FlippED: If One Claims To Be Mentally Ill, Should They Be Pardoned For Heinous Rape And Murder Charges?
FlippED is An ED Original style wherein two bloggers come together to share their opposing or orthogonal perspectives on an interesting subject. Our criminal justice system is broke, especially for mentally ill people. ~Blogger Tanmay’s perspective Even though insanity as a defense is well-established legal practices wherein a person can be acquitted if it is […]
FlippED is An ED Original style wherein two bloggers come together to share their opposing or orthogonal perspectives on an interesting subject.
Our criminal justice system is broke, especially for mentally ill people.
~Blogger Tanmay’s perspective
Even though insanity as a defense is well-established legal practices wherein a person can be acquitted if it is proved that he/she is mentally ill, there is much that still needs to be done.
There exists a deep-rooted stigma against mental health in society to the point that serious conditions like depression and anxiety are highly trivialized. This combined with the fact that our ideas of justice and criminality are quite regressive, leads to a problem.
This problem is that people do not consider the mental state of a criminal to be sufficiently important criteria in his sentencing. It’s all very black and white for people, you’re either guilty or not.
And if you are, then you deserve the maximum punishment, because only by getting punished hard will you learn to improve.
Except that isn’t how it works.
You need to take into account the mental health of the criminal and then prosecute his case. Treating everyone on the same pedestal actively discriminates against people who have legitimate mental issues which could be the reason behind them committing the crime.
Putting these people in the same system as people who are actually dangerous is also very problematic as they can be exploited and tortured in such a system.
Their mental health issues can be exacerbated instead of being addressed and we would have increased the scope of the problem instead of addressing it.
Further, the motive of any justice system is to take steps to ensure that the crime doesn’t happen again. Punitive punishment is supposed to act as a deterrent but often does not.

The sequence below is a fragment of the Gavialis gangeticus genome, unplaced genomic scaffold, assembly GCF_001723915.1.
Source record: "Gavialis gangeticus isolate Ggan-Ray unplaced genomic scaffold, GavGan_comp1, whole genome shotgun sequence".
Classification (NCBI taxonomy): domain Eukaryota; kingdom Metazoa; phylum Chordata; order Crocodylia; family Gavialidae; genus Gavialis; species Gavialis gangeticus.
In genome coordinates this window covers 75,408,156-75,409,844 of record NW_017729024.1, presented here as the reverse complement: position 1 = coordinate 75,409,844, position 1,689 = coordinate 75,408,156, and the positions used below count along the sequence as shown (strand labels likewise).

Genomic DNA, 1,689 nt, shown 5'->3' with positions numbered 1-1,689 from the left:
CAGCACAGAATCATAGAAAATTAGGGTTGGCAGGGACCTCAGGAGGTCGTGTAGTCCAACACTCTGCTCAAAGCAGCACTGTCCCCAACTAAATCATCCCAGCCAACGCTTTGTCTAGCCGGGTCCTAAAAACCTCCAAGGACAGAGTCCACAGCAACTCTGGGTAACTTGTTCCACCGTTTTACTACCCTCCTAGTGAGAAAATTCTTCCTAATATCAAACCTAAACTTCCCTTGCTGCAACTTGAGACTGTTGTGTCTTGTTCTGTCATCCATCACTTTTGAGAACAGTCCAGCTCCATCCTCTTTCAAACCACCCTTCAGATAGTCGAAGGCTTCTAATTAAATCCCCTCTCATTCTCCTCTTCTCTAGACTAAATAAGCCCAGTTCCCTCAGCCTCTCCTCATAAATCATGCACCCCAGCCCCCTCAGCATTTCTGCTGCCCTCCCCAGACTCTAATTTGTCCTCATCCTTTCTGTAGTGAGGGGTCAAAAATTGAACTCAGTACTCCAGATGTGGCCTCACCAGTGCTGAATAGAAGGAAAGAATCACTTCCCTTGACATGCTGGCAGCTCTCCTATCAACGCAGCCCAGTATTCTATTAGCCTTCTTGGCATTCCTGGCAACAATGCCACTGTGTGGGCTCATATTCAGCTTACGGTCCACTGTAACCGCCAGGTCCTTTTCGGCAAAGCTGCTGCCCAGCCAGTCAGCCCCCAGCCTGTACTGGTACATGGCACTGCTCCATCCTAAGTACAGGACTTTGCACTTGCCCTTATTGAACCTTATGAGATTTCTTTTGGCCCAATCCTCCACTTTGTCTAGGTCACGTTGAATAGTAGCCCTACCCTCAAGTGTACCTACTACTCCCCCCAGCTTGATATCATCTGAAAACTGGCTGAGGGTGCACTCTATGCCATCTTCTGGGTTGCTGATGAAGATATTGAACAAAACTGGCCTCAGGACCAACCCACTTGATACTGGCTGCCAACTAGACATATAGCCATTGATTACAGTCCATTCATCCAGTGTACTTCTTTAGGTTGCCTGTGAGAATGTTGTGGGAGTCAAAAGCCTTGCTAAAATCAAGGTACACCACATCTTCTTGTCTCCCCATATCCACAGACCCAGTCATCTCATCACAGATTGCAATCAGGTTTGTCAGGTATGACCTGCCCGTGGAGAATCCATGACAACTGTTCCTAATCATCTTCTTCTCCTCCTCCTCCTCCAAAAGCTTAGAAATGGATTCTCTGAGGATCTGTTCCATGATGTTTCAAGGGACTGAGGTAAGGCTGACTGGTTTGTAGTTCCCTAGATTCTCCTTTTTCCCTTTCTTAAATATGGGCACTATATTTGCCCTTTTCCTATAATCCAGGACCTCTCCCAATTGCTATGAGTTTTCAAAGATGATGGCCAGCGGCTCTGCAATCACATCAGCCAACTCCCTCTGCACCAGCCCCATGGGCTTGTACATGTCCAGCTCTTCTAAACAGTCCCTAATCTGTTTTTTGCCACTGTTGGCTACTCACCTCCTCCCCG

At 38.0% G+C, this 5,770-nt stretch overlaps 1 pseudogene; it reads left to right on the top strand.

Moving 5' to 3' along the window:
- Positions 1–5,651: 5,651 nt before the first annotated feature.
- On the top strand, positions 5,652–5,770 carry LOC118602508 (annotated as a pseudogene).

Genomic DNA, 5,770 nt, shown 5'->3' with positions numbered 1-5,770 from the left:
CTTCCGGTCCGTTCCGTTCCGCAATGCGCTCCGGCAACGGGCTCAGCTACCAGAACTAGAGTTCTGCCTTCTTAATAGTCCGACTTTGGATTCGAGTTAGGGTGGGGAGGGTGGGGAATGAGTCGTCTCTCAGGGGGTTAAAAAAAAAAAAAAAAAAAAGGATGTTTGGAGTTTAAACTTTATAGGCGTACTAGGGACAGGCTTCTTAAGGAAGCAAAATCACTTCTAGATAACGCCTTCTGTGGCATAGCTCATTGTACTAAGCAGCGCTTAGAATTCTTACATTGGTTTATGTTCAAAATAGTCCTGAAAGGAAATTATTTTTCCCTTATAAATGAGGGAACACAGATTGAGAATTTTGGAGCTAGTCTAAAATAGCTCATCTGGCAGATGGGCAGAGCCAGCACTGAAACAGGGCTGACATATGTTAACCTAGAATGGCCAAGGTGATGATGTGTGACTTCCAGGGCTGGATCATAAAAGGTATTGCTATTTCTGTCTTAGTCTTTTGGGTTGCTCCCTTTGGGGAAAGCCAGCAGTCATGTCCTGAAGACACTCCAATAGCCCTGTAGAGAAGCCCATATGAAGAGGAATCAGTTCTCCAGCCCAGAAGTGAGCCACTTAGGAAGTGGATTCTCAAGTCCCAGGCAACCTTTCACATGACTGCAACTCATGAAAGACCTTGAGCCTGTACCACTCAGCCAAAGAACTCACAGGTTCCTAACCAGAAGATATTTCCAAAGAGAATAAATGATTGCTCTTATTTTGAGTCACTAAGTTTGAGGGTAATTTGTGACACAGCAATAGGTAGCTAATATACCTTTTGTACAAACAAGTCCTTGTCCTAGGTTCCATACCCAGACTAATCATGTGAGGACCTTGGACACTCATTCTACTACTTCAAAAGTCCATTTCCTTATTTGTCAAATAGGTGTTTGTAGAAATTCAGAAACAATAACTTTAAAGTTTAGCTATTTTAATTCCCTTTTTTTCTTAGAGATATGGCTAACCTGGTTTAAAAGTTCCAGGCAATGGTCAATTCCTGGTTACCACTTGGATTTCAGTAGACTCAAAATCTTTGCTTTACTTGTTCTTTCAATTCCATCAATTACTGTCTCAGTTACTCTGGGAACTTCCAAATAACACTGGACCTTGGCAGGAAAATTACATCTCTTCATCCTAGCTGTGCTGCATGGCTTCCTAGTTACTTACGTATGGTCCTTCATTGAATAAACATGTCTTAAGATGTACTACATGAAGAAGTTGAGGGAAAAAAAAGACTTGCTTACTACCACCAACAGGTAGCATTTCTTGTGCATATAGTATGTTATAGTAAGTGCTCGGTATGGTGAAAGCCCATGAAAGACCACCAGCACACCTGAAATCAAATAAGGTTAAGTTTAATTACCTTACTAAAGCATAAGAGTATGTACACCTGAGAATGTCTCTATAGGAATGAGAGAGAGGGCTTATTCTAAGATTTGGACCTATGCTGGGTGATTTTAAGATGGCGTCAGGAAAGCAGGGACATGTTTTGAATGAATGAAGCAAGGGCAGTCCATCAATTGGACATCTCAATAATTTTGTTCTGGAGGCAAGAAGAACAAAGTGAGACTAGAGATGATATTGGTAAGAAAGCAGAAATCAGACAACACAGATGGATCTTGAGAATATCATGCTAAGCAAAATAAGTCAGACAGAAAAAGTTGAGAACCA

It propagates this cycle of crime and criminality instead of attacking at the core of the problems.
For all these reasons and more, I feel that mental health should have a strong consideration in criminal justice.
‘All criminals are mentally ill’ is a stigma we need to break away from.
~Blogger Anam’s perspective
Suppose someone narrates a crime scene to you, where the murderer raped and then stabbed the victim multiple times, your first reaction to the narration would probably be, “the guy must be mentally sick!” Mental illness is a subjective term.
For some, the belief in the existence of life after death could be a sane mental view whereas, someone who probably believes he could talk to the dead might appear insane to the others.
Despite advancement in studies pertaining to mental health, science is still not clear as to what causes mental illness or what exactly are the issues that can be categorized into mental illness.
In scenarios like this, it becomes difficult to know whether the criminal claiming to be mentally ill, is mentally ill at all.
This gives a lead to shrewd lawyers who use these tactics to prove that their clients are under mental stress, in order to reduce the amount of punishment, they would have otherwise deserved.
Multiple Ways To Justify A Crime
One could argue that there is more than one way in which crime can be justified. For example, when a thief commits a theft, one of the most valid reasons behind his actions is the fact that a man in order to feed himself in times of poverty does things that are otherwise illegal or inappropriate. Poverty and helplessness can be factors valid enough to pardon a man for theft.
When we draw a parallel between mental illness and criminal behavior, we create a loophole in the system that allows people to question the sense of justice, for justice should be otherwise the same for all.